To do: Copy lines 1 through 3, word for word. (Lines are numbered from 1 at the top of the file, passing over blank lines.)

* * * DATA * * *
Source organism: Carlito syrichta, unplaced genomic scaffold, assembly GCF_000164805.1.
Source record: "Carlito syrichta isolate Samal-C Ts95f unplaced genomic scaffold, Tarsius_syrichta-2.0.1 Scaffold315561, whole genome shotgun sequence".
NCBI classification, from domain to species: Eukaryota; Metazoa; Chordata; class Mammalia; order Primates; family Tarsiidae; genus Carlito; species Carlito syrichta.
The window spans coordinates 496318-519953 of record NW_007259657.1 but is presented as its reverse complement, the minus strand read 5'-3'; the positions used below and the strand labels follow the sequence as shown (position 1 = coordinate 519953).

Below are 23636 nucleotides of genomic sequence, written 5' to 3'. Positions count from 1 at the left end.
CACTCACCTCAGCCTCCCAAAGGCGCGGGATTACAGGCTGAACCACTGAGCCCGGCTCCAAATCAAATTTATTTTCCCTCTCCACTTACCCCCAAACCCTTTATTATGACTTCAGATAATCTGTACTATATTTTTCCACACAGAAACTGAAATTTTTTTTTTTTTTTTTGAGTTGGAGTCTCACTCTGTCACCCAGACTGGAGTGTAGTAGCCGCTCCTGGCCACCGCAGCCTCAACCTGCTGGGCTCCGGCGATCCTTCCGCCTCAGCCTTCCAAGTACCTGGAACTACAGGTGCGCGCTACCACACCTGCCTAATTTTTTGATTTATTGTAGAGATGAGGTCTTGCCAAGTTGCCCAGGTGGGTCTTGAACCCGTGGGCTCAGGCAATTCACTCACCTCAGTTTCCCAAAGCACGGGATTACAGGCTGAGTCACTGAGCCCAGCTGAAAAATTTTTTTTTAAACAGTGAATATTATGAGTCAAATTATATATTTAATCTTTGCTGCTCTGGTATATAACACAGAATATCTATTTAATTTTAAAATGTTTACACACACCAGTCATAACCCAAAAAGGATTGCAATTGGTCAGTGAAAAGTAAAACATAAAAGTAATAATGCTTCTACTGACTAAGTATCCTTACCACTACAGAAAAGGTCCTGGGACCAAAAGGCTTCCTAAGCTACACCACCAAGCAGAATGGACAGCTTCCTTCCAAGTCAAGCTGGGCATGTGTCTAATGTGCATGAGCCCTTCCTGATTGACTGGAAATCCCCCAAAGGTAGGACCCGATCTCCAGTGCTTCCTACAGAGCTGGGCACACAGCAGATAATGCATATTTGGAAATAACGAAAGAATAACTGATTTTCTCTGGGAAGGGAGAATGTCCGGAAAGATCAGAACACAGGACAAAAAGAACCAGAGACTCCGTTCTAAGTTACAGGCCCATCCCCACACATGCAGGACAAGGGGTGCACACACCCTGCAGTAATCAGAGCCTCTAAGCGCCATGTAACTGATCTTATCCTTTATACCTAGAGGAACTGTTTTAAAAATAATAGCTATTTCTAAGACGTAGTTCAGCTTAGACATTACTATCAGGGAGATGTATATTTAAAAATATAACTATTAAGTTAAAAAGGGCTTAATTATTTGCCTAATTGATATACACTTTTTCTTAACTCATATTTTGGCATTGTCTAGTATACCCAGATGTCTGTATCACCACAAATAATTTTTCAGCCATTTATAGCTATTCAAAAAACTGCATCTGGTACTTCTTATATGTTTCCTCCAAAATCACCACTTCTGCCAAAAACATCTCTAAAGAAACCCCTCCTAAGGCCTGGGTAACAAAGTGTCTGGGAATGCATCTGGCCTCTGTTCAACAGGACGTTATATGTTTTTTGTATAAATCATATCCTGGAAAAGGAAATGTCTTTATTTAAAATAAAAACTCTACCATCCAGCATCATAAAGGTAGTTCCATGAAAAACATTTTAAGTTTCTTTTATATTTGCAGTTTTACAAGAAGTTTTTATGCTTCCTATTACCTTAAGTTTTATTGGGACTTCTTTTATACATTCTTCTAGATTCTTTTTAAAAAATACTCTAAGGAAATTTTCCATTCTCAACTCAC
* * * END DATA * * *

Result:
Source organism: Carlito syrichta, unplaced genomic scaffold, assembly GCF_000164805.1.
Source record: "Carlito syrichta isolate Samal-C Ts95f unplaced genomic scaffold, Tarsius_syrichta-2.0.1 Scaffold315561, whole genome shotgun sequence".
NCBI classification, from domain to species: Eukaryota; Metazoa; Chordata; class Mammalia; order Primates; family Tarsiidae; genus Carlito; species Carlito syrichta.